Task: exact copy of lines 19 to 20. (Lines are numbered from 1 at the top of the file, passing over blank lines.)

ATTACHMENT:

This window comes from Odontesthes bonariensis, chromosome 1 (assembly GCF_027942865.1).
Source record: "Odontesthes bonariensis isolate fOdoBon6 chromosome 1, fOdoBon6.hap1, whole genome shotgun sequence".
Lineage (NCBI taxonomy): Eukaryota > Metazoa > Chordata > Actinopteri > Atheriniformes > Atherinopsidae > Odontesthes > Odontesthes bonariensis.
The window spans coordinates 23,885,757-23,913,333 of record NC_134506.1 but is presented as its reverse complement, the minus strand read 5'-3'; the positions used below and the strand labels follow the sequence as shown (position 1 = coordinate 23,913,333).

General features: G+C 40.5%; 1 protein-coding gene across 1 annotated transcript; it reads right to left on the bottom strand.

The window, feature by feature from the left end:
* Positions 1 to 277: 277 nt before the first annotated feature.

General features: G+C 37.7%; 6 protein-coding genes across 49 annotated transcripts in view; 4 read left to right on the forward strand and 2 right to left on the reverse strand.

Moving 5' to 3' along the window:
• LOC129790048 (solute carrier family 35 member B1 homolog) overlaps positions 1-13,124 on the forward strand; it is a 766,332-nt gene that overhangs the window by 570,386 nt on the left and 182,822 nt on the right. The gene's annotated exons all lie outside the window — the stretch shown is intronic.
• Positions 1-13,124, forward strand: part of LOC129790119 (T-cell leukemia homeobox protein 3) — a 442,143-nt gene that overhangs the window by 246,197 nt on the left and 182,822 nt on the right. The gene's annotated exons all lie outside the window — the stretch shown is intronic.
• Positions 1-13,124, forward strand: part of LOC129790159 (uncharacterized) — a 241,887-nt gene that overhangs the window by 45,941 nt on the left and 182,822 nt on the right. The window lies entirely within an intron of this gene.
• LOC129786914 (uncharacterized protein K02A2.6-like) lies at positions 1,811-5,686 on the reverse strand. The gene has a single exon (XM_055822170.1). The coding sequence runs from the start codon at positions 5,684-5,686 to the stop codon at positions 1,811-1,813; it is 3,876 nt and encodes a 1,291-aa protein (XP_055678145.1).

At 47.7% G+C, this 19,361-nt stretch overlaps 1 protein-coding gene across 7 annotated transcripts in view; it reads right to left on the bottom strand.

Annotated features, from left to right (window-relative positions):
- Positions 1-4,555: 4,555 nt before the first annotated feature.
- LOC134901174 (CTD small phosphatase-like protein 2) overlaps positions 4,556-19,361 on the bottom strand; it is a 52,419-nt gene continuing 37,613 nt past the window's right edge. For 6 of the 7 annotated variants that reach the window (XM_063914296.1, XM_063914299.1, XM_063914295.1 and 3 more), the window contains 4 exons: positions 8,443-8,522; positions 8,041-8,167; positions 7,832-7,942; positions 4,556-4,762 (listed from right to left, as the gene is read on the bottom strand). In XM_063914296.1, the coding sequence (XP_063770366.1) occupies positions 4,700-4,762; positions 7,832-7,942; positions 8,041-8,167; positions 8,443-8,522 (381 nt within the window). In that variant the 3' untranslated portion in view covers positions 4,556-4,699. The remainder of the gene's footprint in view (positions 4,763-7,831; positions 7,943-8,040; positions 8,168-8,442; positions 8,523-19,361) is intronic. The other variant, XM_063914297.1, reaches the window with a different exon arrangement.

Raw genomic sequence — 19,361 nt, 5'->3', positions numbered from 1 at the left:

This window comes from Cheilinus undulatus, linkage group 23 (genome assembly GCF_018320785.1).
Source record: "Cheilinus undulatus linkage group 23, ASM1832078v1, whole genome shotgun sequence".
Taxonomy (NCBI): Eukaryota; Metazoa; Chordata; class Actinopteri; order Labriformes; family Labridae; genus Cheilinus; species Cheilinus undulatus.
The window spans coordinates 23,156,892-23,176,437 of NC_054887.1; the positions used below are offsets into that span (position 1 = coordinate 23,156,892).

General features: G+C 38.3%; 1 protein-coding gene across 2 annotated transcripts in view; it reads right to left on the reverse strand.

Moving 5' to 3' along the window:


This window comes from Cheilinus undulatus, linkage group 23 (genome assembly GCF_018320785.1).
Source record: "Cheilinus undulatus linkage group 23, ASM1832078v1, whole genome shotgun sequence".